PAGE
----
I've been waiting in the weeds to broach the subject of the disturbingly epidemic numbers of divorces in the news lately. Every day, you read about yet another celebrity couple calling it quits, and the trend shows no signs of slowing down. What is it about marriage that makes it impossible for people to stay together anymore? It's an almost asinine question to be asking, given that 1 in 2 marriages is doomed to fail. I tried to tackle that question by relating it to the celebrity factor in a piece I wrote for The Perpetual Post, but I don't think I really did the topic justice. Yes, many of us go out of our way to emulate our favourite celebrities, but do we really want to emulate them so much, that we will divorce our spouses because that is what they do? Ultimately, I don't believe there is a concrete answer to that question, but divorce has become so ubiquitous amongst the common folk that I do scratch my head in wonder on occasion.
For the past few months I've been hanging out with a divorced cousin of mine, the majority of whose friends number among the walking wounded. They all got married in their late 20s or early 30s, had kids, and are now residing in "Splitsville". Of course the "coulda, woulda, shoulda" laments are plentiful, and as a woman, I can't help but wonder what the opposite spouse has to say about their role in the demise of the union. Neither party is ever totally blameless, and the writer in me is always hankering to hear both sides. Since I do not have access to the "exes", I am prone to make certain assumptions, which I know I shouldn't do. Men scorned are no different from women scorned, and when you don't hear both sides of the story, you begin to sympathize with the one side you are privy to.
The one component of this scenario that surprises me is the ease with which the female halves of these broken relationships have moved on to new relationships that are supposedly on the fast-track to marriage. The men, however, are out there on the myriad online dating sites, having coffee, drinks and the occasional hook-up, but nothing more serious than that. Is it because despite the failure of one union, women still ultimately yearn for that "happily ever after" togetherness? Or, are they just incapable of surviving on their own? Since I cannot speak to any of this from personal experience, it has become the great mystery of my current station in life. These particular men all seem to have positive qualities to offer a potential partner, but their intial forays into matrimony all ended in disaster. Does this prove the hypothesis that humans aren't meant to be monogamous? Is romance the great societal myth?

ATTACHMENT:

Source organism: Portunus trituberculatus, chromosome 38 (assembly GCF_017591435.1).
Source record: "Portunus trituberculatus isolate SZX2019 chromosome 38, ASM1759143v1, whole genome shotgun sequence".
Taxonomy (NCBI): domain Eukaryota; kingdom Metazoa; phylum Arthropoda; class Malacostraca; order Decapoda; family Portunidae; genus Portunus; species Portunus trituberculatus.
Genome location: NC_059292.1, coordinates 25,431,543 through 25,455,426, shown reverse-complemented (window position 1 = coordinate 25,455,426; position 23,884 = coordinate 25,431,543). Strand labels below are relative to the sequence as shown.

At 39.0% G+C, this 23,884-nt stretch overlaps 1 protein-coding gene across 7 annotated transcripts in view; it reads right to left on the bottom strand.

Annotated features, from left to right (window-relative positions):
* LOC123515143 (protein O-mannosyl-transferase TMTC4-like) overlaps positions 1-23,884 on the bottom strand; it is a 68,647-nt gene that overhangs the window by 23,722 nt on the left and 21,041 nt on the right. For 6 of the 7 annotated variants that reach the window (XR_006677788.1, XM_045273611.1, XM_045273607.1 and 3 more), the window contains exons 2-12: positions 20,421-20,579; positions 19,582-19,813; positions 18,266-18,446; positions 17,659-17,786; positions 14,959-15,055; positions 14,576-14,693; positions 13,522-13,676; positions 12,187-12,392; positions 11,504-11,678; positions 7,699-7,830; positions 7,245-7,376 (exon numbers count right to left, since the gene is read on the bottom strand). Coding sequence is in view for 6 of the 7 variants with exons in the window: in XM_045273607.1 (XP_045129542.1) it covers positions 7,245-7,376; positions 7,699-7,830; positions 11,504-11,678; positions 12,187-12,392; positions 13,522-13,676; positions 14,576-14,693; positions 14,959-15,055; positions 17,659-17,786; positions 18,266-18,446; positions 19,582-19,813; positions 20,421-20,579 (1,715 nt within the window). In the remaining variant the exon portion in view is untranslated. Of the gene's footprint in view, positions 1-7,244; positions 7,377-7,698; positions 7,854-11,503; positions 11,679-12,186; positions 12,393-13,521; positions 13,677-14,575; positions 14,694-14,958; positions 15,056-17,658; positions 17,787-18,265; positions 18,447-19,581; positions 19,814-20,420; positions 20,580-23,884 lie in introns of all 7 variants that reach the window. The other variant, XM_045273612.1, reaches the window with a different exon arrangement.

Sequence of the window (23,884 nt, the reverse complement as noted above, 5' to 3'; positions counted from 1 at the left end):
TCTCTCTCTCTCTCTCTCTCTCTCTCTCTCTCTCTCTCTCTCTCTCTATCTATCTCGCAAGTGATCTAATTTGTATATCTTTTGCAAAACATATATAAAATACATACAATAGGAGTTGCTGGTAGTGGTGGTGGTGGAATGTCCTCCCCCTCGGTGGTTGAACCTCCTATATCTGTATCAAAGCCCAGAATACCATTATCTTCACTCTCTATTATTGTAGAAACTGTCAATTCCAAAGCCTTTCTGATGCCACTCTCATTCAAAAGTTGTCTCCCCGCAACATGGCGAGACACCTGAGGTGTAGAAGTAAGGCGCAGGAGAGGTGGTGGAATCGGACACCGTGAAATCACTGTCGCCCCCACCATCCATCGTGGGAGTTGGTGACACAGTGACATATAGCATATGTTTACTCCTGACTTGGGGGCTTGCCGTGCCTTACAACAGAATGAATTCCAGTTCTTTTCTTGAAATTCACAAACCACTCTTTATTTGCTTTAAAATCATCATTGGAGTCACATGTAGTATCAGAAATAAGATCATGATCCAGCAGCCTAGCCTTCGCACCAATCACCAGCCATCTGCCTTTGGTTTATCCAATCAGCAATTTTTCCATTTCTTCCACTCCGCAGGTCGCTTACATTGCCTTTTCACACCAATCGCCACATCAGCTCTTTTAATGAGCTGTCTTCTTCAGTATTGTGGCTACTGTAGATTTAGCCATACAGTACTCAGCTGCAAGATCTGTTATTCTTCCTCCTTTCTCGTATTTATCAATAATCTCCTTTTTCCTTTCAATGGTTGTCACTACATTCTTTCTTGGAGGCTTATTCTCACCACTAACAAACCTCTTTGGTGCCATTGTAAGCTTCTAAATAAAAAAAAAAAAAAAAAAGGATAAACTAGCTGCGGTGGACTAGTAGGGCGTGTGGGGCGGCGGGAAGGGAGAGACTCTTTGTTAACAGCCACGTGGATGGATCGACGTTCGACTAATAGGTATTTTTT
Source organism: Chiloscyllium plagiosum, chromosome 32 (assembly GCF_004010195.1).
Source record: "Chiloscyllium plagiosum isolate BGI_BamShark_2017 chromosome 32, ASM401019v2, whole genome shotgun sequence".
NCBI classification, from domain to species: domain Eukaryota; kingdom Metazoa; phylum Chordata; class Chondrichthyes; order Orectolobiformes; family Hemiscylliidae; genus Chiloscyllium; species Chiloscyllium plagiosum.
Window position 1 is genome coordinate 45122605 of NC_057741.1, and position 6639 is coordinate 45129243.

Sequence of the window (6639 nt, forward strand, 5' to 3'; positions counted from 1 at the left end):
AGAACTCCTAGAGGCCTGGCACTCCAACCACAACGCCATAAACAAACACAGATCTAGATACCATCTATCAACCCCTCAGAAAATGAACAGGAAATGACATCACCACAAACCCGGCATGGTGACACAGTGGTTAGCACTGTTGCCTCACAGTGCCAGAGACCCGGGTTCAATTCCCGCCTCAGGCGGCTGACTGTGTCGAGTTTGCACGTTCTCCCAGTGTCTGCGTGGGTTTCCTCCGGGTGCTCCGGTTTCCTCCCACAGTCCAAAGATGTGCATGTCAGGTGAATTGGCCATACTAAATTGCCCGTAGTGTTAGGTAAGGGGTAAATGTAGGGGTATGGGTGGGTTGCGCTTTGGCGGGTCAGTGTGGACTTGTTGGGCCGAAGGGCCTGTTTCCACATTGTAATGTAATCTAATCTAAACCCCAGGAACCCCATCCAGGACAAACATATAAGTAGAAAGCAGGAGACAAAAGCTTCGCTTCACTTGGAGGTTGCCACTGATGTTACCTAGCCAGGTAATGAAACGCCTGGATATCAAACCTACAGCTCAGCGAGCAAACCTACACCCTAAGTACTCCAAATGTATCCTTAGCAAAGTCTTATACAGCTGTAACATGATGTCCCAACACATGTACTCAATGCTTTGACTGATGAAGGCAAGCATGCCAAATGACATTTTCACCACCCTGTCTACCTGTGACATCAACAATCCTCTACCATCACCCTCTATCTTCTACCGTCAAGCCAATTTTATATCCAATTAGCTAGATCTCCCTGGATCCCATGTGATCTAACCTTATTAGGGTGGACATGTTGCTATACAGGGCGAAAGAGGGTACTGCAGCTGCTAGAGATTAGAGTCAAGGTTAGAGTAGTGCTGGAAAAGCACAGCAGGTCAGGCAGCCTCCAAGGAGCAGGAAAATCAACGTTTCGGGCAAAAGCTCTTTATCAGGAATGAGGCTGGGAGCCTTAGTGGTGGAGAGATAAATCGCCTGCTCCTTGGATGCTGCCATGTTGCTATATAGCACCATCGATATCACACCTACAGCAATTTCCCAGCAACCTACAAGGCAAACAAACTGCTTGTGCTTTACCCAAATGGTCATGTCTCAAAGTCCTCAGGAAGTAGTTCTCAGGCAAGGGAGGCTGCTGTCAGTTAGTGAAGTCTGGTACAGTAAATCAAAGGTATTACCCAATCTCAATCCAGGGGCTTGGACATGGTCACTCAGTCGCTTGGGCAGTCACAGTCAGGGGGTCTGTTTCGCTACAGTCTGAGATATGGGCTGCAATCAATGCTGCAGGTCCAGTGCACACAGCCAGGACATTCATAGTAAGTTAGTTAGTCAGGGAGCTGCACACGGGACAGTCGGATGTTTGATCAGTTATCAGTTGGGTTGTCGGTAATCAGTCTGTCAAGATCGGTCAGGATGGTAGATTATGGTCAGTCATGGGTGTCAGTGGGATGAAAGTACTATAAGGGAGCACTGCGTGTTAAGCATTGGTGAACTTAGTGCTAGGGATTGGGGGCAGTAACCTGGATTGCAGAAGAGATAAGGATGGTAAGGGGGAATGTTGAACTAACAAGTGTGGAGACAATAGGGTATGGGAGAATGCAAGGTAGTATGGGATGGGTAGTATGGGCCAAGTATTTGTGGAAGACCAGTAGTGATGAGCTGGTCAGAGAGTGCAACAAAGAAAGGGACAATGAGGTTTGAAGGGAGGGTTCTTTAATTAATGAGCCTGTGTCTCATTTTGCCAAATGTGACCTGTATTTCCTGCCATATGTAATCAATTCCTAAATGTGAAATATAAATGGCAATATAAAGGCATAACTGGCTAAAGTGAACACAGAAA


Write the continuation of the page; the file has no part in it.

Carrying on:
I'm not attempting to start the New Year off on a cynical note; this is just my usual writerly inquisitiveness getting the better of me. I have no wish to dissect relationships a la Dr. Phil or Oprah; I am genuinely curious as to why relationships are so combustible. In my former life, many of the married couples I knew are still together. In my present circumstances, most of them have been torn asunder. As we forge further ahead into the 21st century, I find myself contemplating what the future holds for matrimony, along with many other things. This seemed as good a place to start as any. Stay tuned...